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Reads tagged with “culture”

Trees at Night: Stunning Rorschach Silhouettes from the 1920s
Trees at Night: Stunning Rorschach Silhouettes from the 1920s

“Aside from the appearance of a tree by day or night, is it not kin of the human family with its roots in the earth and its arms stretching toward the sky as if to seek and to know the great mystery?”

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Faster Than Light: Marilyn Nelson Reads Her Exquisite Poem About the Purpose of Life and How Our Impermanence Both Frustrates and Fuels Our Creative Drive
Faster Than Light: Marilyn Nelson Reads Her Exquisite Poem About the Purpose of Life and How Our Impermanence Both Frustrates and Fuels Our Creative Drive

“My poems: a handful of dust trying to get back to supernova. Like every longing, everything alive.”

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Trailblazing 19th-Century Astronomer Maria Mitchell on Social Change and the Life of the Mind
Trailblazing 19th-Century Astronomer Maria Mitchell on Social Change and the Life of the Mind

“Reformers are apt to forget… that the world is not made up entirely of the wicked and the hungry, there are persons hungry for the food of the mind, the wants of which are as imperious as those of the body.”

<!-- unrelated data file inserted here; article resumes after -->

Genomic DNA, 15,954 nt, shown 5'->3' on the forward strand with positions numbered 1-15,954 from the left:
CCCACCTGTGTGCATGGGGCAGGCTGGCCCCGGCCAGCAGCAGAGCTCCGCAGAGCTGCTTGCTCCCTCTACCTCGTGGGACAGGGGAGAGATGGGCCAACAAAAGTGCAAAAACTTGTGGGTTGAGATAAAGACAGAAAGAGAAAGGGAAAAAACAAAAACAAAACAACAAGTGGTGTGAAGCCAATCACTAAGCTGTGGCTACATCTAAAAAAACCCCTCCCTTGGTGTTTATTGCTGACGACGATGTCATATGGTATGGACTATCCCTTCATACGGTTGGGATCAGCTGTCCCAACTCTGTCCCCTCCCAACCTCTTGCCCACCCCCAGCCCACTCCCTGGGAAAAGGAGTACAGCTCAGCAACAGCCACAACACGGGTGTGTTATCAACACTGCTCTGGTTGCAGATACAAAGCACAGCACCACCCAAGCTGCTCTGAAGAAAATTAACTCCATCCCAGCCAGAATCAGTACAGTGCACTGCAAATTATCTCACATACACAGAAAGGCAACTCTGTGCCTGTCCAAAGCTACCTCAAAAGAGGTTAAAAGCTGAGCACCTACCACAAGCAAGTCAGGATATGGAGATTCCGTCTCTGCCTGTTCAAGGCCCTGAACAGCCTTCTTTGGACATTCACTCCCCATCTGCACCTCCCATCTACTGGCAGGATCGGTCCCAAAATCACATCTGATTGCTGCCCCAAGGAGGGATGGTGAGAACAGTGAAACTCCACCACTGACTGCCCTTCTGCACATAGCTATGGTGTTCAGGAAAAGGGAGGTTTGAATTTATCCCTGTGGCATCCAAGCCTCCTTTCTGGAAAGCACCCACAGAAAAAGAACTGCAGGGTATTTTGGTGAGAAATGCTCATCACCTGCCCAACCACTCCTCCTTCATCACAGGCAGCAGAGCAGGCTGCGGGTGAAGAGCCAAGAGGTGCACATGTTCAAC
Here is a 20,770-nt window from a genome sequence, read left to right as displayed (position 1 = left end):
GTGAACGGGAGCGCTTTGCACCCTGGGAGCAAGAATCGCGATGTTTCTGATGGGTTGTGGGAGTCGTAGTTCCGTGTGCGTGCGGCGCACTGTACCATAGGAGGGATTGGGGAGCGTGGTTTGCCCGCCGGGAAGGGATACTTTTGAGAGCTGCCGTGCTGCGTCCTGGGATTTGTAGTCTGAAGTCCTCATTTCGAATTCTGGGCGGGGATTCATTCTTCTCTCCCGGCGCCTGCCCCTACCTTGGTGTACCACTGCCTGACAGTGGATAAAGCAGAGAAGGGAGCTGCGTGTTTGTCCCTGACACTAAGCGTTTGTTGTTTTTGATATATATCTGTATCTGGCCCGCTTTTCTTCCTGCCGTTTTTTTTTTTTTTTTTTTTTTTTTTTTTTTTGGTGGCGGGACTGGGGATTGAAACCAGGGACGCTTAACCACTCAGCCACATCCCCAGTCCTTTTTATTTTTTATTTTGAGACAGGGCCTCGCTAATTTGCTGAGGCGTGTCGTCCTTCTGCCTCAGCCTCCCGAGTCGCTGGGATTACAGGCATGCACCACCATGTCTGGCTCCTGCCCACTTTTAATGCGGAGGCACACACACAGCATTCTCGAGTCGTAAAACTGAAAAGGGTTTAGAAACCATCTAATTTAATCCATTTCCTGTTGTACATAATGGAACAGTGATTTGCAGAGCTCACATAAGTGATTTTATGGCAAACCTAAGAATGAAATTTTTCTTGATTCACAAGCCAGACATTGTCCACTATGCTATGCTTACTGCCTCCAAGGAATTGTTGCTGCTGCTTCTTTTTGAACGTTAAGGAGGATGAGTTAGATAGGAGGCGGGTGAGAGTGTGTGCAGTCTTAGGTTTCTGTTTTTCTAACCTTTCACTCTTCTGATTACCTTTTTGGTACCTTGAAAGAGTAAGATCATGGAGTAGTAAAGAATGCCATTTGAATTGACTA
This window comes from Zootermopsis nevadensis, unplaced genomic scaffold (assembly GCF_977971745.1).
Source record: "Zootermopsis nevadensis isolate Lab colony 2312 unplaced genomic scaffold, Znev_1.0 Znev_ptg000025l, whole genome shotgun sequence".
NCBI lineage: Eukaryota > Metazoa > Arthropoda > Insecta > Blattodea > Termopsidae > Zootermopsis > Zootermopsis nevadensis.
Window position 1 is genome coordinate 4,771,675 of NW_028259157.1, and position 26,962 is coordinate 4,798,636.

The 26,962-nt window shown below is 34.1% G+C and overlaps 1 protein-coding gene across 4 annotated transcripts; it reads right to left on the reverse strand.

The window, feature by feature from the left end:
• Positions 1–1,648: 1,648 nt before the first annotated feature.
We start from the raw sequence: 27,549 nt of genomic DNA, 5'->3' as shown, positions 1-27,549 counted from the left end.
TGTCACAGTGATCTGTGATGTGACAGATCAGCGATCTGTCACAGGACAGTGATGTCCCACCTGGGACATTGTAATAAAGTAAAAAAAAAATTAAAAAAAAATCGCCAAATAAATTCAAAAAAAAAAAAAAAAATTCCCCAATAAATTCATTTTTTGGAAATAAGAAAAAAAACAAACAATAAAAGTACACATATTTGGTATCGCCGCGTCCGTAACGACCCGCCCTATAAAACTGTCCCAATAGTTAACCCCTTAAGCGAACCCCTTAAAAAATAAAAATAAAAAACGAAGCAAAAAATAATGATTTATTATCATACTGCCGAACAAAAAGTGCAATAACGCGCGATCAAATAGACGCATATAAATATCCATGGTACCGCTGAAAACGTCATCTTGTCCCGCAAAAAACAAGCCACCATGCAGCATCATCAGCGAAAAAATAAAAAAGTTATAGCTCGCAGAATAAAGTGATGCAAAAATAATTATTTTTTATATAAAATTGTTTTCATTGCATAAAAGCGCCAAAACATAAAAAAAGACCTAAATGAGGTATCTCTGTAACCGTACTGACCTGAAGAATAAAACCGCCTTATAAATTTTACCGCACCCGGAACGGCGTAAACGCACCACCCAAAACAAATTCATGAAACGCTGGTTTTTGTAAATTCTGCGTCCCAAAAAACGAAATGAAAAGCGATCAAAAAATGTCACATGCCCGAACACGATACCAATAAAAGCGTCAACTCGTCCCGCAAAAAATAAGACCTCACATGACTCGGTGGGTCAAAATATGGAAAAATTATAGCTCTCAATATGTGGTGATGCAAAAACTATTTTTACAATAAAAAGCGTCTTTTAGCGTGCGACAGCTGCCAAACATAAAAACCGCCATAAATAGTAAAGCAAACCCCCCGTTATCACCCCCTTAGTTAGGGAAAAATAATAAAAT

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Borders and Belonging: Toni Morrison’s Prescient Wisdom on the Refugee Struggle, the Violence of Otherness, and the Meaning of Home
Borders and Belonging: Toni Morrison’s Prescient Wisdom on the Refugee Struggle, the Violence of Otherness, and the Meaning of Home

“It may be that the most defining characteristic of our times is that, again, walls and weapons feature as prominently now as they once did in medieval times.”

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The Antidote to Prejudice: Walter Lippmann on Overriding the Mind’s Propensity for Preconceptions
The Antidote to Prejudice: Walter Lippmann on Overriding the Mind’s Propensity for Preconceptions

“There is a taint on any contact between two people which does not affirm as an axiom the personal inviolability of both.”

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Meditations on Proust in a Soviet Prison Camp: Polish Painter Józef Czapski on Literature, Survival, and the Human Soul
Meditations on Proust in a Soviet Prison Camp: Polish Painter Józef Czapski on Literature, Survival, and the Human Soul

“The slow and painful transformation of a passionate and narrowly egotistical being into a man who gives himself over wholly to some great work or other that devours him, destroys him, lives in his blood, is a trial every creative being must endure.”

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